DUBLIN/BRUSSELS (Reuters) - Ireland needs Britain to provide “significantly more clarity” on its plans for the Irish border, Foreign Minister Simon Coveney said on Thursday, denting hopes that London was on the verge of a deal to move on to the second phase of Brexit talks.
But British Prime Minister Theresa May’s room to offer additional concessions to Dublin appeared extremely limited as the Northern Ireland party propping up her government hinted it might withdraw its support if she gives too much.
Avoiding a so-called “hard border” on the island of Ireland is the last major hurdle before Brexit talks can move to negotiations on Britain’s future trade relationship with the EU and a possible two-year Brexit transition deal.
A mis-step by May could bring down the British government or spook British businesses fearful of a cliff-edge Brexit without a transition deal.
“We are looking for significantly more clarity than we currently have from the British negotiating team,” Coveney told parliament in Dublin, adding that “constructive ambiguity” from Britain would not suffice.
“Hopefully we will make progress that will allow us to move on to Phase 2 in the middle of December,” he said. “If it is not possible to do that, so be it.”
Britain in the coming days needs to demonstrate “sufficient progress” on three key EU conditions — a financial settlement, rights of expatriate citizens and the Irish border — for leaders to give a green light to trade talks at a summit on Dec. 14-15.
With significant progress on the financial settlement and citizen rights, a deal on the Irish border would pave the way for Brussels to offer British Prime Minister Theresa May a transition deal as early as January.
Britain’s Times newspaper, without citing a source, said London was close to a deal after a proposal to devolve more powers to the government of its province of Northern Ireland so that it could ensure regulations there did not diverge from the EU rules in place south of the border across the island.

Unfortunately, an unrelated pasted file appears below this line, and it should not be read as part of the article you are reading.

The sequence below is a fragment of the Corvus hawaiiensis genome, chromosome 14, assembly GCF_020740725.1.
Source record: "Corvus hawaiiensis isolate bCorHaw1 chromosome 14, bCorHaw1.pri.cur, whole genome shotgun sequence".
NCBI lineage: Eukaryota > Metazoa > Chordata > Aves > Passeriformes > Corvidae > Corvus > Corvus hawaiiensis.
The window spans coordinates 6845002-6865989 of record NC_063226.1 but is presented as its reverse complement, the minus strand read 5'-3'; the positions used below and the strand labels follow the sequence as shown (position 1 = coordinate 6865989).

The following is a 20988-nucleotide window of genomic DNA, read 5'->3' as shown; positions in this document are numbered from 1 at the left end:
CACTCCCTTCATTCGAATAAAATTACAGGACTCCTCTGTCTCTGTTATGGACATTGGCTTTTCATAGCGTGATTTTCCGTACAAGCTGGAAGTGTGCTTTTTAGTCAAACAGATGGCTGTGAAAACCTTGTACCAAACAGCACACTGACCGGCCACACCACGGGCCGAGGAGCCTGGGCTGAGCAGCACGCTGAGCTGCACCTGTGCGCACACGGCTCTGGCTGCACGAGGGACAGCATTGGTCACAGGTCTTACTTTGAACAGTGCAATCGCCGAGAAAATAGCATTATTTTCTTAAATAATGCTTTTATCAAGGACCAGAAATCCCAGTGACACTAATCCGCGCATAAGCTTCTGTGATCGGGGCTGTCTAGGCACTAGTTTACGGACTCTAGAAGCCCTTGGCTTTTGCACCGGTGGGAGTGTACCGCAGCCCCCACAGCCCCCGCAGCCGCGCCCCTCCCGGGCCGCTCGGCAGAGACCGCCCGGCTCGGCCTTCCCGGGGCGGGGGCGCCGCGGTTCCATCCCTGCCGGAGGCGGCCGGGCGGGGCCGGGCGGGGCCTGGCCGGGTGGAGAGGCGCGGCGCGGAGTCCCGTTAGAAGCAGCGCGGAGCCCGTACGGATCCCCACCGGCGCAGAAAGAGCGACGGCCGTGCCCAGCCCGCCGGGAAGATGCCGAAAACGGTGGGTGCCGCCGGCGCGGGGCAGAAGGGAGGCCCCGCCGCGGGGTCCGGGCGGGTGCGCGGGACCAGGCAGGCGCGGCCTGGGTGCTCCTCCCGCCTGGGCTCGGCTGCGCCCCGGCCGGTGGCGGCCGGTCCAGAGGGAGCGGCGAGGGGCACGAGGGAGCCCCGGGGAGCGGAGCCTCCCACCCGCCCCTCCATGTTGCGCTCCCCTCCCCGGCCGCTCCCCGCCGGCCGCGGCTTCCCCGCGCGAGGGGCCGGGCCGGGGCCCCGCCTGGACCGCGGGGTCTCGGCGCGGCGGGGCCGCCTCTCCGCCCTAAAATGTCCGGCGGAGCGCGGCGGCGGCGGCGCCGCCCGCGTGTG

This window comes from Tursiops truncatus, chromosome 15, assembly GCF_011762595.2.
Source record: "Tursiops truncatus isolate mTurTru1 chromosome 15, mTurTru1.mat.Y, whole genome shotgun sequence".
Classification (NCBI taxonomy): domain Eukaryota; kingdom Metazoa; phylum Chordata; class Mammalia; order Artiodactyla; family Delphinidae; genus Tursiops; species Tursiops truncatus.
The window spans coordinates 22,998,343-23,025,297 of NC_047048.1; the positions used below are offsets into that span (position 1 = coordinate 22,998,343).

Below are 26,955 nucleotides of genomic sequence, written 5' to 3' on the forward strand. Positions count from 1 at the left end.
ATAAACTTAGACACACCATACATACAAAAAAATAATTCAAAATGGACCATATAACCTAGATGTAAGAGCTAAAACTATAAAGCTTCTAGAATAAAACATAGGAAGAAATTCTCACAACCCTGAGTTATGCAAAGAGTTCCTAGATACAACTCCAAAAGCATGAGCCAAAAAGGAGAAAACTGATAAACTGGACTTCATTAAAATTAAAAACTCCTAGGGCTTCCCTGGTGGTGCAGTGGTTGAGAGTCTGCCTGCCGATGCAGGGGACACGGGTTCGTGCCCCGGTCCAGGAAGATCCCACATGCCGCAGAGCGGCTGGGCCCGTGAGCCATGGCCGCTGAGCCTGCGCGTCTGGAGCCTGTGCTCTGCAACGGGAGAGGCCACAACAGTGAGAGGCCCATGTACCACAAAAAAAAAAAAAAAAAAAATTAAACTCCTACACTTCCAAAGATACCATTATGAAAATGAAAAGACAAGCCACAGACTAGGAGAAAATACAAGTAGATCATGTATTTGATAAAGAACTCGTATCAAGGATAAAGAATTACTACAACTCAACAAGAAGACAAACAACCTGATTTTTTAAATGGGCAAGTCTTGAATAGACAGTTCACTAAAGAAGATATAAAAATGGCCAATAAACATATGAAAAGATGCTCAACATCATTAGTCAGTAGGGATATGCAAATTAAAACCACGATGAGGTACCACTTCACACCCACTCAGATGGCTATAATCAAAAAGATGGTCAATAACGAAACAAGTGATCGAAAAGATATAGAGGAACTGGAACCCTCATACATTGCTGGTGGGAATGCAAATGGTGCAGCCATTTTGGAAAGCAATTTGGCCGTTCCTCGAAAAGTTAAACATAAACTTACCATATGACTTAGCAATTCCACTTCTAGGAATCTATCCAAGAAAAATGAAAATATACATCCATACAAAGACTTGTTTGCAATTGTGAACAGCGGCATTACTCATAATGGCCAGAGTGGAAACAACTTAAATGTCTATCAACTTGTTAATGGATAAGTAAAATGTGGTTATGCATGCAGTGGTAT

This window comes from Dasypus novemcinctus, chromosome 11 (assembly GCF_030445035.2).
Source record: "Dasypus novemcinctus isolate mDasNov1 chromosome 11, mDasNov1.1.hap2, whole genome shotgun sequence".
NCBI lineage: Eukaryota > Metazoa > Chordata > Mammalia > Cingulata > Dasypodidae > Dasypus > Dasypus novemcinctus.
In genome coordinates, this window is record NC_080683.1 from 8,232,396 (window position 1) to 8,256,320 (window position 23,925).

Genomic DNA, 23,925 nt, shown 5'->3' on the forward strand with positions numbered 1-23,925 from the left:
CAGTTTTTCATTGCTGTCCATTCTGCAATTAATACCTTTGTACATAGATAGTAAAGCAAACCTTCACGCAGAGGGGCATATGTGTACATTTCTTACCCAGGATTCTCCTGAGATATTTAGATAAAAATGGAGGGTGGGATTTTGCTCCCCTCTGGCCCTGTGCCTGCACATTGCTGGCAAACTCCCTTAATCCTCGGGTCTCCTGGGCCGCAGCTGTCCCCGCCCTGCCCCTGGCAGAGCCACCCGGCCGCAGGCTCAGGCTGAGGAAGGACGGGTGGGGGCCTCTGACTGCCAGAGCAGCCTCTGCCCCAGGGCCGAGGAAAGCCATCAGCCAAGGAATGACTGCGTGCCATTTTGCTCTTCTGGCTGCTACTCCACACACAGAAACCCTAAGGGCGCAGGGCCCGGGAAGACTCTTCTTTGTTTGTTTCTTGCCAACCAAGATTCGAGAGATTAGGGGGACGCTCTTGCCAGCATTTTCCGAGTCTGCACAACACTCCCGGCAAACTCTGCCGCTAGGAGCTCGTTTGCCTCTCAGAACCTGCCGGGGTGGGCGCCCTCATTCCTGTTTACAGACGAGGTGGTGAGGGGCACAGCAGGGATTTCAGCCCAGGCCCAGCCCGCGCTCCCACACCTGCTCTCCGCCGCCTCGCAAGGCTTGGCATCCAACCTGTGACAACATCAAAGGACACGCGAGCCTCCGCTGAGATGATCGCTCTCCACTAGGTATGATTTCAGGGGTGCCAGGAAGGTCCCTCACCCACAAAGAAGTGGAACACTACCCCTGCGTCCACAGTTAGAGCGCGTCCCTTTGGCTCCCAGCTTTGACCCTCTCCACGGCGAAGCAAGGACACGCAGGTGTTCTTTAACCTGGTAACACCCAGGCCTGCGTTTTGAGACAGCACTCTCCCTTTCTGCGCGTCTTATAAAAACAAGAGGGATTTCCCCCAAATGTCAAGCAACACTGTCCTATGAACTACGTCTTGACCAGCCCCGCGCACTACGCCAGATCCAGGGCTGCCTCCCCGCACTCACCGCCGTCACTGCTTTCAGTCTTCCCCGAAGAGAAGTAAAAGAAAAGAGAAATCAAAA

The border between EU-member Ireland and the British region of Northern Ireland will be the UK’s only land frontier with the bloc after Brexit, and Dublin fears a hard border could disrupt 20 years of delicate peace in Northern Ireland.
Ireland has called on Britain to provide details of how it will ensure there is no “regulatory divergence” after Brexit in March 2019 that would require physical border infrastructure.
But any attempt at a solution will have to convince Northern Ireland’s pro-Brexit Democratic Unionist Party, whose 10 members of parliament are propping up May’s government.
The party ratcheted up the pressure on Thursday by suggesting it might withdraw its support for May’s government.
“If there is any hint that in order to placate Dublin and the EU they’re prepared to have Northern Ireland treated differently to the rest of the United Kingdom, then they can’t rely on our vote,” DUP member of parliament Sammy Wilson said in an interview with the BBC.
European Council President Donald Tusk, who last week set an “absolute deadline” of Monday for May to demonstrate sufficient progress on the three issues, is due to fly to Dublin on Friday for talks with Irish Prime Minister Leo Varadkar in a bid to break the deadlock.
May will then hold talks in Brussels on Monday with EU chief executive Jean-Claude Juncker and his chief Brexit negotiator, Michel Barnier, and will hope to secure a green light to trade talks at a summit on Dec. 14-15.
Barnier said on Wednesday the summit would be able to discuss a transition period and that the EU would define a “framework” next year of the “new partnership” with Britain that would follow the transition.
May has insisted she wants any new offers to be met with simultaneous assurances from the EU that it will maintain the open trading relationship which businesses are demanding to know soon if they are to maintain investment levels in Britain.
Editing by Padraic Halpin and Catherine Evans